Energy use in buildings remains a significant part of overall energy demand. Deep renovation projects, delivered at scale, remain a challenging task to achieve a lower carbon building stock. The complexity of building renovation is related to inherent characteristics of buildings which require distinct project management techniques. While there are...
Conference Paper
Full-text available
Keywords multiple benefits, organisation behaviour, business strategy, non-energy benefits (NEBs), energy efficiency investments Abstract The multiple benefits of energy efficiency for individual businesses have not received sufficient research attention. For firms, these non-energy benefits may be critically important to their investment decisions...
Article
There is increasing interest in the idea that energy efficiency has economic, environmental and social impacts beyond energy and cost saving - a ‘multiple benefits’ perspective. However, present EU-decision making on energy efficiency is based on assessment of a very narrow range of costs and benefits. This paper investigates whether and how advoca...
Technical Report
Full-text available
The aim of this literature review is to bring together the best available evidence to support the contention that a multiple benefits approach can help increase the uptake of energy efficiency investment projects using evidence from a variety of academic disciplines.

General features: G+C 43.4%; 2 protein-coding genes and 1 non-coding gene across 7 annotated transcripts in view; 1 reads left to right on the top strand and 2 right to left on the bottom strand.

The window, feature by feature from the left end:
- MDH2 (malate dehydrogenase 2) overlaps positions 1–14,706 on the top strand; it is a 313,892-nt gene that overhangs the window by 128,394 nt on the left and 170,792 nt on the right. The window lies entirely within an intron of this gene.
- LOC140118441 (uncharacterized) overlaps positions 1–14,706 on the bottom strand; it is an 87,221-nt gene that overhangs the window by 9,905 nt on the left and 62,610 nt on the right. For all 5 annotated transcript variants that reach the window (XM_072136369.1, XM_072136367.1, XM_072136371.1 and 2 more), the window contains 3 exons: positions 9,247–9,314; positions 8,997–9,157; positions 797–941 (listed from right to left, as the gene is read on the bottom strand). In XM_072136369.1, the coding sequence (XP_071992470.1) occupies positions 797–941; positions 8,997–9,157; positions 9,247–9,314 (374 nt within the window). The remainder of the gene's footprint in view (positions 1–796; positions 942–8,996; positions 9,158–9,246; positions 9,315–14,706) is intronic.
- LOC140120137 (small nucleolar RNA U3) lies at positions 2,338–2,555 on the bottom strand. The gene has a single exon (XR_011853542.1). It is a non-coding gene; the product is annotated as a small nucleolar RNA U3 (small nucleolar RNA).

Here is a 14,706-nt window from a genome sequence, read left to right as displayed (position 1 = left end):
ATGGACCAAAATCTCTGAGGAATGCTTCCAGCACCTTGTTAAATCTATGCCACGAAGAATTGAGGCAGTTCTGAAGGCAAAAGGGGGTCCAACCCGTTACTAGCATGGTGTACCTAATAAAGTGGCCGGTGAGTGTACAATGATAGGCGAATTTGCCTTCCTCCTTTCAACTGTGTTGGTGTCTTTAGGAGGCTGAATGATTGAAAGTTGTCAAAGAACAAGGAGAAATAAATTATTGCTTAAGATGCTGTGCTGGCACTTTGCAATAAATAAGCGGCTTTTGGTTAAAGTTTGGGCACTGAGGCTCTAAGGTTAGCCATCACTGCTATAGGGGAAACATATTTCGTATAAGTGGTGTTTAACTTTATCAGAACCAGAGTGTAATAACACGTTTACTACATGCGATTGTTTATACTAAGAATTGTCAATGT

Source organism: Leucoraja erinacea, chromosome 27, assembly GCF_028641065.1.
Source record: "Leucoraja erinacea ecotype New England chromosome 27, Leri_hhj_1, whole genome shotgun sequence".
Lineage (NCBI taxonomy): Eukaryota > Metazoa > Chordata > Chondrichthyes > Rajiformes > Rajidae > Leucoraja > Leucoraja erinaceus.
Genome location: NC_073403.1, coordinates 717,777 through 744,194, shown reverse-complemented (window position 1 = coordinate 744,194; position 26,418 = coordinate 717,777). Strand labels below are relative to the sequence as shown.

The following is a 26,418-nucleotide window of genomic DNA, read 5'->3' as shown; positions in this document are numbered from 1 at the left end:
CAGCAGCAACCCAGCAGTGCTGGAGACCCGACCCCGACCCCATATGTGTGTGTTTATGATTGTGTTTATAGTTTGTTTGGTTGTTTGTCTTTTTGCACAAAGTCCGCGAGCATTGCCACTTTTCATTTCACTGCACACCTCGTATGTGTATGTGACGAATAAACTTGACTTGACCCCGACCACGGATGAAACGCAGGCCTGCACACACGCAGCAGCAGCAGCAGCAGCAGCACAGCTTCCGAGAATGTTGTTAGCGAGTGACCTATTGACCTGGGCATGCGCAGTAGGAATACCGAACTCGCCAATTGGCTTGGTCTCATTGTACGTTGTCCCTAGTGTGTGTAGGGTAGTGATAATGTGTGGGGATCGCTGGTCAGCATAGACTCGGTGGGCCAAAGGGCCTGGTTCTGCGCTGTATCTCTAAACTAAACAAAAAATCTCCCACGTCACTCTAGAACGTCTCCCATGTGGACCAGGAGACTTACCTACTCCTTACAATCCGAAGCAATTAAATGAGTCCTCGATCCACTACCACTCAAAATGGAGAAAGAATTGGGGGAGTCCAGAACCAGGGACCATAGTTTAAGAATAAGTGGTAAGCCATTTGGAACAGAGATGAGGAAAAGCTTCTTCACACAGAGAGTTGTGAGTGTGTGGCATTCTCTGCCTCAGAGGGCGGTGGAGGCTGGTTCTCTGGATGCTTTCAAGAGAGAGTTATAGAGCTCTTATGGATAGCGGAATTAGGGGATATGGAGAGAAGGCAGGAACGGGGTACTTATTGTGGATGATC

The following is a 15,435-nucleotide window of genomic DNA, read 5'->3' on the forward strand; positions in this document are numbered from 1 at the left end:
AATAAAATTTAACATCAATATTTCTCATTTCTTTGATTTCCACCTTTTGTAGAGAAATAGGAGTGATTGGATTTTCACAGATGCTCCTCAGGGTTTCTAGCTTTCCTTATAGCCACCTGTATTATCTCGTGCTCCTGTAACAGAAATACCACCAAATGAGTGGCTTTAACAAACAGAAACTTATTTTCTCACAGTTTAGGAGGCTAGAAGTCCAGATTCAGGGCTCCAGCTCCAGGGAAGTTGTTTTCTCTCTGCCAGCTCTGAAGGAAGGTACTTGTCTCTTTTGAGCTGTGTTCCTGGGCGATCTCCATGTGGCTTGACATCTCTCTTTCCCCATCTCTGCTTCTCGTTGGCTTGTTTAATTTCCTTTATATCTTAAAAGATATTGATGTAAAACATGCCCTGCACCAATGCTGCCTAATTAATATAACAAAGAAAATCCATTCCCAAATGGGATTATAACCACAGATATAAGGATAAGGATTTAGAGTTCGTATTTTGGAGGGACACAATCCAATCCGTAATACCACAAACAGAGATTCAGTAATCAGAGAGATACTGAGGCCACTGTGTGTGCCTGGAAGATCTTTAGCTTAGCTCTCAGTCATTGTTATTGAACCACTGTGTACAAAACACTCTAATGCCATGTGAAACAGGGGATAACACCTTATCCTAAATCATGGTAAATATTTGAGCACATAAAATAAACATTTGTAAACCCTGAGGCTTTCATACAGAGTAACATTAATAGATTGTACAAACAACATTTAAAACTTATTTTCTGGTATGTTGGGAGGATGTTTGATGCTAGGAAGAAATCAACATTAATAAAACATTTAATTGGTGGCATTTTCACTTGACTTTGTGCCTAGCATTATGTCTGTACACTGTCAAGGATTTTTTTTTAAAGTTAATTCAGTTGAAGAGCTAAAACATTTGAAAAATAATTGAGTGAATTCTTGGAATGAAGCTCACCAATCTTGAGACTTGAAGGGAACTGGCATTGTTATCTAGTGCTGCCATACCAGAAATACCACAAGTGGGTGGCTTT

Article
Full-text available
Improving energy efficiency can deliver range of benefits to economy and society. Energy efficiency programmes are often evaluated only on the basis of their energy savings without considering many other socio-economic and environmental intangible benefits. As a result, the full value of energy efficiency improvements in both national and global ec...
Article
Full-text available
Energy consumption in buildings is a large contributor to global CO2 emissions. Renovations of existing buildings can reduce their impact by integrating technologies which increase efficiency or generate renewable energy on-site. Doing this well and at scale is a collective action problem, which transcends the agency of individual entrepreneurs. Th...
Conference Paper
Full-text available
Objectives: This paper examines emerging models that are being adopted by organisations engaged in the low carbon transition, with a particular focus on the role played by social enterprises. It presents a case-based comparison of recent efforts by industry actors in the housing retrofit supply chain to deliver low-energy retrofits (or refurbishmen...
Conference Paper
Full-text available
This paper identifies seven widely-respected myths in the retrofit debate, which need to be debunked if retrofit is to have a chance of achieving its potential.. Myth 1: Retrofit is a ‘fit and forget’, once-only intervention. Buildings need upkeep and they change over time in response to user needs. Energy retrofits need to be similarly maintainabl...
Conference Paper
Full-text available
Pioneering case studies of housing renovation show that 80-90% emissions reductions are achievable using existing technology, but the task requires very high standards of design, installation and integration of energy system components. The often-observed design-performance gap is related to how the industry is structured and construction projects...
Conference Paper
Full-text available
Over the past 20 years efforts have been made to bridge the performance gap by developing design guidance and reports to raise awareness and increase construction quality of the delivery and handover stages; as well as improving tools and prediction methods by validating them with real data comparing anticipated performance with achieved energy use...